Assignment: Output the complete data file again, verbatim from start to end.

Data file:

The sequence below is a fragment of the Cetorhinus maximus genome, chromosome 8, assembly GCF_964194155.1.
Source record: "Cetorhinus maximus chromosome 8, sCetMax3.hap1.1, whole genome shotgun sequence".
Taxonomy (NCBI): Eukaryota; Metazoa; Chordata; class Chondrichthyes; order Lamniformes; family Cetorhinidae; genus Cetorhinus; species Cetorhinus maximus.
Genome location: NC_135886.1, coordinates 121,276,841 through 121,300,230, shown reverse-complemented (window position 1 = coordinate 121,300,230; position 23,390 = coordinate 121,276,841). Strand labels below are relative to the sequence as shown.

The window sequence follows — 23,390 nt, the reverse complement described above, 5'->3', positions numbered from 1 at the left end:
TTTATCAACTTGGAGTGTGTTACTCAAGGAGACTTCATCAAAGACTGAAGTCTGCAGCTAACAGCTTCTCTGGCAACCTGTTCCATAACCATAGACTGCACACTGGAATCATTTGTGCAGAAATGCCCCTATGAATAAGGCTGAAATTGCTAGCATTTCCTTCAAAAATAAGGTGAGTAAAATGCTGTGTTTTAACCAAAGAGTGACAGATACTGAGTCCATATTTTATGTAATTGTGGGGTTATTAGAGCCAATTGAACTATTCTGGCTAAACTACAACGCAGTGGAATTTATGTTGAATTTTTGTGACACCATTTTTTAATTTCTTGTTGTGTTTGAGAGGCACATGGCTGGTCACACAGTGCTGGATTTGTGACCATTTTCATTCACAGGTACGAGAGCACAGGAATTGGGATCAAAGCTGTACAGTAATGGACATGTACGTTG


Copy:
The sequence below is a fragment of the Cetorhinus maximus genome, chromosome 8, assembly GCF_964194155.1.
Source record: "Cetorhinus maximus chromosome 8, sCetMax3.hap1.1, whole genome shotgun sequence".
Taxonomy (NCBI): Eukaryota; Metazoa; Chordata; class Chondrichthyes; order Lamniformes; family Cetorhinidae; genus Cetorhinus; species Cetorhinus maximus.
Genome location: NC_135886.1, coordinates 121,276,841 through 121,300,230, shown reverse-complemented (window position 1 = coordinate 121,300,230; position 23,390 = coordinate 121,276,841). Strand labels below are relative to the sequence as shown.

The window sequence follows — 23,390 nt, the reverse complement described above, 5'->3', positions numbered from 1 at the left end:
TTTATCAACTTGGAGTGTGTTACTCAAGGAGACTTCATCAAAGACTGAAGTCTGCAGCTAACAGCTTCTCTGGCAACCTGTTCCATAACCATAGACTGCACACTGGAATCATTTGTGCAGAAATGCCCCTATGAATAAGGCTGAAATTGCTAGCATTTCCTTCAAAAATAAGGTGAGTAAAATGCTGTGTTTTAACCAAAGAGTGACAGATACTGAGTCCATATTTTATGTAATTGTGGGGTTATTAGAGCCAATTGAACTATTCTGGCTAAACTACAACGCAGTGGAATTTATGTTGAATTTTTGTGACACCATTTTTTAATTTCTTGTTGTGTTTGAGAGGCACATGGCTGGTCACACAGTGCTGGATTTGTGACCATTTTCATTCACAGGTACGAGAGCACAGGAATTGGGATCAAAGCTGTACAGTAATGGACATGTACGTTG